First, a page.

Cancer-related issues in Ireland
Sir, – At the launch to highlight the 25th anniversary of the Irish Cancer Society’s Daffodil Day (Home News, February 9th), the statement by the National Cancer Control programme director Dr Susan O’Reilly that Ireland’s survival rates for a number of common cancers is “trailing badly” behind many other countries is a deep cause for concern. This comes just days after a report issued on World Cancer Day ( February 4th), which further highlights the serious nature of the problems we face, with the revelation that Ireland now tops a list of 27 European countries for increasing rates of cancer, with a predicted increase of over 70 per cent by 2030. While this probably partially reflects both an overall increase in the Irish population (as identified in the recent population census) and its increasing age, it is a worrying statistic.
The study by the World Cancer Research Fund did not take into account the effects of screening or lifestyle factors, so the introduction of opportunistic screening for diseases such as prostate cancer in Ireland and the development of rapid access clinics (as highlighted in The Irish Times article), has probably contributed to this increase. However, it is clear that cancer is going to be the most common cause of death in Ireland in the next five to 10 years and we really need to respond in a strong and decisive fashion to confront this rapidly approaching epidemic. It is therefore very discouraging to see that the proposed national bowel cancer screening programme has once again been delayed. How much longer must we wait for a procedure that has been part of the standard of cancer care in other countries for years to be offered to Irish people? Other screening programmes have also been curtailed. The emerging problem of adult and particularly childhood obesity (many studies now show a clear link between obesity and cancer) and the continued tolerance of advertising and product placement, particularly by the tobacco industry, must be tackled head on.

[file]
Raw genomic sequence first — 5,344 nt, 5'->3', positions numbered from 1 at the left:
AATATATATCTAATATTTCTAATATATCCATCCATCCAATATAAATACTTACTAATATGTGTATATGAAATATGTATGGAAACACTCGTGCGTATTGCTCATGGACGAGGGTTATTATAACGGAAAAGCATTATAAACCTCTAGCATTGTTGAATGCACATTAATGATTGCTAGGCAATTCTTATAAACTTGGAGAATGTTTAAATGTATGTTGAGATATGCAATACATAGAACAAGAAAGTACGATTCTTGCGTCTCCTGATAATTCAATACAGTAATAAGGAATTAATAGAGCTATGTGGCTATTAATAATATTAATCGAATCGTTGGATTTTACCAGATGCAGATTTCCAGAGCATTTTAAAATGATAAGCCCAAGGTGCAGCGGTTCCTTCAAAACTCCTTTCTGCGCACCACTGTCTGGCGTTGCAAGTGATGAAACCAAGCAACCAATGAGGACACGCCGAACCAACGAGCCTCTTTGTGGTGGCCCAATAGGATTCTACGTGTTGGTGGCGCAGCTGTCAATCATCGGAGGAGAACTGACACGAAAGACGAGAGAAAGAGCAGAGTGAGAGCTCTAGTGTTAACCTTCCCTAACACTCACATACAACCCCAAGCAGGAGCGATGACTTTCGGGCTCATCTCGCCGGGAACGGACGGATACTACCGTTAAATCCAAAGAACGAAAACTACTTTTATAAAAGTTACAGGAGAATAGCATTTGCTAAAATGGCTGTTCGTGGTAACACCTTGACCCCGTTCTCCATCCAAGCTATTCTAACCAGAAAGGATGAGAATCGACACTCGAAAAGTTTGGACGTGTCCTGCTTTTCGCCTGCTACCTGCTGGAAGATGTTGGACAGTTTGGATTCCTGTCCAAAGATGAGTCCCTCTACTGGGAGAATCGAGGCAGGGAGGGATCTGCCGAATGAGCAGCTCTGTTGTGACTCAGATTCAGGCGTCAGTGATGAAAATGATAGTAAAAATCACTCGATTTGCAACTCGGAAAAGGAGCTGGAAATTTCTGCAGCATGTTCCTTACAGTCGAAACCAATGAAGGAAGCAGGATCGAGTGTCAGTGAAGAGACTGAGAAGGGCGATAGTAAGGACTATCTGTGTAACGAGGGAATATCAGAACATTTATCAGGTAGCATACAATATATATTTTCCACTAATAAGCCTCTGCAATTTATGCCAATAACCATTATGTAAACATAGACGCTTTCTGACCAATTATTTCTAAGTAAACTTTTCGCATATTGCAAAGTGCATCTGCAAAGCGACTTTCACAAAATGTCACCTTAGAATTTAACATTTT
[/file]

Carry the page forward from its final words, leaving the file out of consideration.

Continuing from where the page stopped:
While it is admirable to see the Irish Cancer Society’s tough stance on these and other cancer-related issues, national policymakers need to heed the warning signs and respond in a constructive way before it is too late.
The WRCF’s report highlights that the expected increase in cancer in the over-65s in Ireland is greater than 90 per cent, compared to a less than 50 per cent increase in the same age group in Britain. This difference needs to be addressed. However, the recent valuable research that is being performed by the National Cancer Registry in Cork, in close collaboration with the Northern Ireland Cancer Registry at Queen’s University Belfast, culminating in the publication of the first all-Ireland cancer atlas last December, is an important development and allows the apparent disparity in cancer incidences to be studied in more detail, thus providing the key information that can underpin an overall improvement in cancer services and care in this country.
Let’s hope that both the Department of Health and the Health Service Executive actually listen to the overwhelming evidence and act now. We need to get serious about cancer. – Yours, etc,